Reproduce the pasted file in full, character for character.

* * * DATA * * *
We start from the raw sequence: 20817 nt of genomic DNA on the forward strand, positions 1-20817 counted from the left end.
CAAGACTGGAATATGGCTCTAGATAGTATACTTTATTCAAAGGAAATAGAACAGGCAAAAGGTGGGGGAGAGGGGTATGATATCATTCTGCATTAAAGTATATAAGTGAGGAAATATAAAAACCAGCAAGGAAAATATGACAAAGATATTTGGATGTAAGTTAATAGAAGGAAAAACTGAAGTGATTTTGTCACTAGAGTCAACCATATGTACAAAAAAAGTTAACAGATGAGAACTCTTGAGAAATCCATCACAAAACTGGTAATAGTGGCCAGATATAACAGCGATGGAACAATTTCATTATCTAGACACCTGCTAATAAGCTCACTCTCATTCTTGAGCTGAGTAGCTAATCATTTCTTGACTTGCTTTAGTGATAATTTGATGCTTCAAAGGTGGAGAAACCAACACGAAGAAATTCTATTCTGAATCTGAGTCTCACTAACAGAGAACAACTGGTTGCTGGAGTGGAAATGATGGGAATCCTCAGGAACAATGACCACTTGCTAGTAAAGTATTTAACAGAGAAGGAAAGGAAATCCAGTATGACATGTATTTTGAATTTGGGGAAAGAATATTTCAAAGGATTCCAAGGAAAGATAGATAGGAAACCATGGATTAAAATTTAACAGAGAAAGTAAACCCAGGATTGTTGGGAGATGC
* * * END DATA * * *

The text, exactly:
We start from the raw sequence: 20817 nt of genomic DNA on the forward strand, positions 1-20817 counted from the left end.
CAAGACTGGAATATGGCTCTAGATAGTATACTTTATTCAAAGGAAATAGAACAGGCAAAAGGTGGGGGAGAGGGGTATGATATCATTCTGCATTAAAGTATATAAGTGAGGAAATATAAAAACCAGCAAGGAAAATATGACAAAGATATTTGGATGTAAGTTAATAGAAGGAAAAACTGAAGTGATTTTGTCACTAGAGTCAACCATATGTACAAAAAAAGTTAACAGATGAGAACTCTTGAGAAATCCATCACAAAACTGGTAATAGTGGCCAGATATAACAGCGATGGAACAATTTCATTATCTAGACACCTGCTAATAAGCTCACTCTCATTCTTGAGCTGAGTAGCTAATCATTTCTTGACTTGCTTTAGTGATAATTTGATGCTTCAAAGGTGGAGAAACCAACACGAAGAAATTCTATTCTGAATCTGAGTCTCACTAACAGAGAACAACTGGTTGCTGGAGTGGAAATGATGGGAATCCTCAGGAACAATGACCACTTGCTAGTAAAGTATTTAACAGAGAAGGAAAGGAAATCCAGTATGACATGTATTTTGAATTTGGGGAAAGAATATTTCAAAGGATTCCAAGGAAAGATAGATAGGAAACCATGGATTAAAATTTAACAGAGAAAGTAAACCCAGGATTGTTGGGAGATGC